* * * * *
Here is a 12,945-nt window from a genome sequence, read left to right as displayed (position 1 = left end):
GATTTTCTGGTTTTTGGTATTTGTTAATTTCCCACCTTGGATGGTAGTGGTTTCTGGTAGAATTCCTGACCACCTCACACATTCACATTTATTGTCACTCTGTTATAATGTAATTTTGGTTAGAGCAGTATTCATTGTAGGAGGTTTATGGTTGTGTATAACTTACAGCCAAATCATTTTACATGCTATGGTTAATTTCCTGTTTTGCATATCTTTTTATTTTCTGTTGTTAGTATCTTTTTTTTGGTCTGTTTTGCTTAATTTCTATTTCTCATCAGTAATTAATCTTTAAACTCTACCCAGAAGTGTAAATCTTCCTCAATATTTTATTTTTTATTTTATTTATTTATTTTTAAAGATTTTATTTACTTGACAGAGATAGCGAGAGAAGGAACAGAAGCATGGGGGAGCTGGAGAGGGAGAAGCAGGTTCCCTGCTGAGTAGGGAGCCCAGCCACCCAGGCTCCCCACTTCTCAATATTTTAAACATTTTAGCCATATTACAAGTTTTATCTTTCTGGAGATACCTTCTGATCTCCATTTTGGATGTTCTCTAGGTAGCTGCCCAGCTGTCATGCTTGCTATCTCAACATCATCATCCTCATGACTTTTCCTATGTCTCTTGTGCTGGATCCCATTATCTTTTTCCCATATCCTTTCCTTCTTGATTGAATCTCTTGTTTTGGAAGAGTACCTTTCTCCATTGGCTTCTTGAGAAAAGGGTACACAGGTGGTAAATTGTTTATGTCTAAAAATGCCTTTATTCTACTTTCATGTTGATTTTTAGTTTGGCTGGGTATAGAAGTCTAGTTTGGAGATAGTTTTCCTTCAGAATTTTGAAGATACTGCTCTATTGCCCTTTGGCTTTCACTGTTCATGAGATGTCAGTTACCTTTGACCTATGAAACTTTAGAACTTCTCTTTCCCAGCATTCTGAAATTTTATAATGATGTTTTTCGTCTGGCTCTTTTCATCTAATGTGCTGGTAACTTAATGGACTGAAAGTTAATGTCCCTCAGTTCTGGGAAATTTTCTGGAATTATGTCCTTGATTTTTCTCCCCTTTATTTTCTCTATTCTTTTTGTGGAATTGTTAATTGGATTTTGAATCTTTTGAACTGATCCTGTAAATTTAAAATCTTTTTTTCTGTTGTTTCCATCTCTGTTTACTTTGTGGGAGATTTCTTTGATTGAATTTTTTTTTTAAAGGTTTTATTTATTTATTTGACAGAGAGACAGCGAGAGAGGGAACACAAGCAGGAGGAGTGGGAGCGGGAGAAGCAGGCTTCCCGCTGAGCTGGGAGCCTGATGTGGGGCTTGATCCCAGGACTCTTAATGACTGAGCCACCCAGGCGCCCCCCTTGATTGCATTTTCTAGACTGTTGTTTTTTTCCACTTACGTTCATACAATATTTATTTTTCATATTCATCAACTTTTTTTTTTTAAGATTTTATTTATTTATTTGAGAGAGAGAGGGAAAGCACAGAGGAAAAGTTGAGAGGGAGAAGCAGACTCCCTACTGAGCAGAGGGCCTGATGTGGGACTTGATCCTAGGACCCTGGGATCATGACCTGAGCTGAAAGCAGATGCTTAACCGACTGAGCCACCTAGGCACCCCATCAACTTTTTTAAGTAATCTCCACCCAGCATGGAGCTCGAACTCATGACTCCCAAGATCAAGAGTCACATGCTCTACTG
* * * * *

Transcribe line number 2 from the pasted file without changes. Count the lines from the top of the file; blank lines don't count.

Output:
GATTTTCTGGTTTTTGGTATTTGTTAATTTCCCACCTTGGATGGTAGTGGTTTCTGGTAGAATTCCTGACCACCTCACACATTCACATTTATTGTCACTCTGTTATAATGTAATTTTGGTTAGAGCAGTATTCATTGTAGGAGGTTTATGGTTGTGTATAACTTACAGCCAAATCATTTTACATGCTATGGTTAATTTCCTGTTTTGCATATCTTTTTATTTTCTGTTGTTAGTATCTTTTTTTTGGTCTGTTTTGCTTAATTTCTATTTCTCATCAGTAATTAATCTTTAAACTCTACCCAGAAGTGTAAATCTTCCTCAATATTTTATTTTTTATTTTATTTATTTATTTTTAAAGATTTTATTTACTTGACAGAGATAGCGAGAGAAGGAACAGAAGCATGGGGGAGCTGGAGAGGGAGAAGCAGGTTCCCTGCTGAGTAGGGAGCCCAGCCACCCAGGCTCCCCACTTCTCAATATTTTAAACATTTTAGCCATATTACAAGTTTTATCTTTCTGGAGATACCTTCTGATCTCCATTTTGGATGTTCTCTAGGTAGCTGCCCAGCTGTCATGCTTGCTATCTCAACATCATCATCCTCATGACTTTTCCTATGTCTCTTGTGCTGGATCCCATTATCTTTTTCCCATATCCTTTCCTTCTTGATTGAATCTCTTGTTTTGGAAGAGTACCTTTCTCCATTGGCTTCTTGAGAAAAGGGTACACAGGTGGTAAATTGTTTATGTCTAAAAATGCCTTTATTCTACTTTCATGTTGATTTTTAGTTTGGCTGGGTATAGAAGTCTAGTTTGGAGATAGTTTTCCTTCAGAATTTTGAAGATACTGCTCTATTGCCCTTTGGCTTTCACTGTTCATGAGATGTCAGTTACCTTTGACCTATGAAACTTTAGAACTTCTCTTTCCCAGCATTCTGAAATTTTATAATGATGTTTTTCGTCTGGCTCTTTTCATCTAATGTGCTGGTAACTTAATGGACTGAAAGTTAATGTCCCTCAGTTCTGGGAAATTTTCTGGAATTATGTCCTTGATTTTTCTCCCCTTTATTTTCTCTATTCTTTTTGTGGAATTGTTAATTGGATTTTGAATCTTTTGAACTGATCCTGTAAATTTAAAATCTTTTTTTCTGTTGTTTCCATCTCTGTTTACTTTGTGGGAGATTTCTTTGATTGAATTTTTTTTTTAAAGGTTTTATTTATTTATTTGACAGAGAGACAGCGAGAGAGGGAACACAAGCAGGAGGAGTGGGAGCGGGAGAAGCAGGCTTCCCGCTGAGCTGGGAGCCTGATGTGGGGCTTGATCCCAGGACTCTTAATGACTGAGCCACCCAGGCGCCCCCCTTGATTGCATTTTCTAGACTGTTGTTTTTTTCCACTTACGTTCATACAATATTTATTTTTCATATTCATCAACTTTTTTTTTTTAAGATTTTATTTATTTATTTGAGAGAGAGAGGGAAAGCACAGAGGAAAAGTTGAGAGGGAGAAGCAGACTCCCTACTGAGCAGAGGGCCTGATGTGGGACTTGATCCTAGGACCCTGGGATCATGACCTGAGCTGAAAGCAGATGCTTAACCGACTGAGCCACCTAGGCACCCCATCAACTTTTTTAAGTAATCTCCACCCAGCATGGAGCTCGAACTCATGACTCCCAAGATCAAGAGTCACATGCTCTACTG